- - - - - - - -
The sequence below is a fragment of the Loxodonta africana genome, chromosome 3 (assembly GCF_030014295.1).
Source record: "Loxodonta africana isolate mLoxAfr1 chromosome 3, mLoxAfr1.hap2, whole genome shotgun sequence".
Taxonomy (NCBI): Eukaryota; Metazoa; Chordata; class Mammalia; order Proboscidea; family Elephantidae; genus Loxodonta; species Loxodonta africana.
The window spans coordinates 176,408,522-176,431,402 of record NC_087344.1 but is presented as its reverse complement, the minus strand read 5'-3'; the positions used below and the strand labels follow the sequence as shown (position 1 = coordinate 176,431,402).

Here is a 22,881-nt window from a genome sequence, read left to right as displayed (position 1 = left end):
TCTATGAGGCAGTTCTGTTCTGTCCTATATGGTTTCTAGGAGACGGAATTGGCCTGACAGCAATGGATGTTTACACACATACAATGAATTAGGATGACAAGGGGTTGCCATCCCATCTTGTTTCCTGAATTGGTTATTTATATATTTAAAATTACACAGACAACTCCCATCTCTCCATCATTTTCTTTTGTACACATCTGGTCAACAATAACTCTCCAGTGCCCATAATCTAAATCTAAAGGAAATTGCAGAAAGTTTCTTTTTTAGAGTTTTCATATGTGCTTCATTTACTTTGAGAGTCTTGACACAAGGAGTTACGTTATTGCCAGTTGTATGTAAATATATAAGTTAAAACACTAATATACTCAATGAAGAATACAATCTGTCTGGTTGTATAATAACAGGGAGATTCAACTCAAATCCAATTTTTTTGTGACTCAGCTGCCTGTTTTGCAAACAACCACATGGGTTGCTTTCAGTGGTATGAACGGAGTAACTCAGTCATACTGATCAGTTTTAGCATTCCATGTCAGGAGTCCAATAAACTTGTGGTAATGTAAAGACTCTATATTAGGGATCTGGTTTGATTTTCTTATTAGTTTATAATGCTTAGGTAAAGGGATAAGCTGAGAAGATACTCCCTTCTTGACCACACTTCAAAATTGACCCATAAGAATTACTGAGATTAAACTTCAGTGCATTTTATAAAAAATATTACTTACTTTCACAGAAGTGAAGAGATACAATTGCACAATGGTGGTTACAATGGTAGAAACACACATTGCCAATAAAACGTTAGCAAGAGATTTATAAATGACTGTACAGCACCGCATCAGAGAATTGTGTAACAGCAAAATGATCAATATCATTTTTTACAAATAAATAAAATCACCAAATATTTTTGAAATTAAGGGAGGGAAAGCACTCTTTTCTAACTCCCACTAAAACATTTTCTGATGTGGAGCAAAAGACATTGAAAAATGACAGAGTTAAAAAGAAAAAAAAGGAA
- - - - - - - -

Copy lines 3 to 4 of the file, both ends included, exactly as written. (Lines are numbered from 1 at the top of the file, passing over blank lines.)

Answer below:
Taxonomy (NCBI): Eukaryota; Metazoa; Chordata; class Mammalia; order Proboscidea; family Elephantidae; genus Loxodonta; species Loxodonta africana.
The window spans coordinates 176,408,522-176,431,402 of record NC_087344.1 but is presented as its reverse complement, the minus strand read 5'-3'; the positions used below and the strand labels follow the sequence as shown (position 1 = coordinate 176,431,402).